This is why this filing is brief, and does not hide the definition of ORC 121.22 with citations to multiple court cases that the average citizen wouldn’t find upon examination of published law and the handbook.

Proposition of Law No 3.

“Can we assume the unobserved world functions the same as the observed world? – e.g., “does observation affect outcome?

It would seem that the entire purpose of ORC 121.22 and its specified legal exclusions is because legislators decided that the public’s business should be conducted in public. It made these rules and provided a handbook because the act of observation is a check and balance on the power we vest in elected officials in their duties.

To remove the rights of the public to observe, for any reason at all, should have a sound and unquestionable justification that provides some sort of supported logic. This is why ORC 121.22 clearly stipulates exclusions. There is no additional option for any exclusion or provision for an “information session.”

“the Open Meetings Act is intended to be read broadly in favor of openness.”
Pg 88 2017, Sunshine Laws Manual.


If this decision is allowed to stand and “information sessions” are now legitimate meetings that can be held behind closed doors, there is no reason to have any of the other rules about when and where a meeting can be held in private.

The real question for the Supreme Court is what is the difference between what something is, and how it appears? When a public body meets outside of the view of the public, the law is very clear- it is a violation. From round robins, to polling, to telephone calls, to text messaging among members of a public body, these have all been declared violations of ORC 121.22 How, a public body can meet to evaluate school buildings for closure with information presented behind closed doors can somehow be a valid excluded meeting fails every test stated on ORC 121.22 and creates a dangerous precedent. For public bodies to comply, these three words are critical “trust but verify” and without public observation, the verify is impossible.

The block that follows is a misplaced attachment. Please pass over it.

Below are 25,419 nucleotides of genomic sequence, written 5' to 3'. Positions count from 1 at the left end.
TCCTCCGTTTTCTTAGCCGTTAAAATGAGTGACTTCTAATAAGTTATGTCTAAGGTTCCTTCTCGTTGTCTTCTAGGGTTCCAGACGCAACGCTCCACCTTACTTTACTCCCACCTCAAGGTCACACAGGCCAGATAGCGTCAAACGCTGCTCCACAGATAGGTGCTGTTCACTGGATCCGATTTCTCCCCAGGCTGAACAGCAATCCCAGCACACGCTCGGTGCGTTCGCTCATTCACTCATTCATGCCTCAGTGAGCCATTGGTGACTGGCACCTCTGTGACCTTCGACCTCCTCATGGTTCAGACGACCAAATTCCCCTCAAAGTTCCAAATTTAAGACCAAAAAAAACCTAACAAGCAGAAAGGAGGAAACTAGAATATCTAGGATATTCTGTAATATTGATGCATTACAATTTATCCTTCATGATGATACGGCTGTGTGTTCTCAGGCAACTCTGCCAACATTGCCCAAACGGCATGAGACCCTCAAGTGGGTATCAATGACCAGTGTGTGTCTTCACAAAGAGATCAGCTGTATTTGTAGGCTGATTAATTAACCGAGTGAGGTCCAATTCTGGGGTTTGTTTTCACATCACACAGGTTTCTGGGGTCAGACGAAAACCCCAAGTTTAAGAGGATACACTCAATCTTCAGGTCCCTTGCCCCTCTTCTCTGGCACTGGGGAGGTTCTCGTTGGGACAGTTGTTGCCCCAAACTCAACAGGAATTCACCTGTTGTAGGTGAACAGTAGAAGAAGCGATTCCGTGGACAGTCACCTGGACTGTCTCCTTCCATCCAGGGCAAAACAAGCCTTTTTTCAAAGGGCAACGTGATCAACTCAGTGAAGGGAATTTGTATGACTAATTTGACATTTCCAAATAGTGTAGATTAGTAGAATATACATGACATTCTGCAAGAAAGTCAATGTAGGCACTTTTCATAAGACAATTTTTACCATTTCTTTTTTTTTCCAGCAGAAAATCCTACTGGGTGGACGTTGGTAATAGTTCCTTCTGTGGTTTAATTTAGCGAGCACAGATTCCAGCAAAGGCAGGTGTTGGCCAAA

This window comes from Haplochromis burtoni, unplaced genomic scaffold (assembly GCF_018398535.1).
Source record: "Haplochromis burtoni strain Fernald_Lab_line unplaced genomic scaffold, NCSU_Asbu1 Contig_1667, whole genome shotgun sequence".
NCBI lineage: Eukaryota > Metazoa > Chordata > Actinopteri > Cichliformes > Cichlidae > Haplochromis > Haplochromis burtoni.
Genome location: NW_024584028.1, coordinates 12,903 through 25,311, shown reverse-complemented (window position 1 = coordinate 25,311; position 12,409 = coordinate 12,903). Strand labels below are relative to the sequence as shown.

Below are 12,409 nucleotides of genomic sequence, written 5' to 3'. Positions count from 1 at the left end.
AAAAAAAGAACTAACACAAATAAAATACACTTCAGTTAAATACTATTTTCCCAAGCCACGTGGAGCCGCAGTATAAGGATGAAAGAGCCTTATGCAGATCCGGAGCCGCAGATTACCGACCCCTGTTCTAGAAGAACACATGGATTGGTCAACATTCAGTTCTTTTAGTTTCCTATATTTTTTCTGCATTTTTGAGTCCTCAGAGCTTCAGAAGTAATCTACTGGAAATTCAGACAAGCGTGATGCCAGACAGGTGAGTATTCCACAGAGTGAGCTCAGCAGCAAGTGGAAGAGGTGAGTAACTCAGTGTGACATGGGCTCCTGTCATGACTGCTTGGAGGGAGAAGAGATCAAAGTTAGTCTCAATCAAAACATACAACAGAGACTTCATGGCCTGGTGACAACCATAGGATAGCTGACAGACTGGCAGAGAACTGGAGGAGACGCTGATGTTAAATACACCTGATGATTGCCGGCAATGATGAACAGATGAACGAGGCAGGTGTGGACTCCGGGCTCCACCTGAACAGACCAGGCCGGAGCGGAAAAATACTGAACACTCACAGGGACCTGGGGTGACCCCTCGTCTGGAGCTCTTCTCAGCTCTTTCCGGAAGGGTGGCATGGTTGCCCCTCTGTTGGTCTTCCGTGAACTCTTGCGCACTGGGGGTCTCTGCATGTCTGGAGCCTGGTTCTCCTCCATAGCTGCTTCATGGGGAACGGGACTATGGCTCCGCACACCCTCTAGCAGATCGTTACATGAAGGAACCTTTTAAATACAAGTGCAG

This case presents questions of great general interest. Jurisdiction should be accepted over each proposition of law.

If you don’t remember the details of this case- this video sums it up pretty well:

If you enjoyed this post, make sure you subscribe to my RSS feed! If you wish to support this blog and independent journalism in Dayton, consider donating. All of the effort that goes into writing posts and creating videos comes directly out of my pocket, so any amount helps!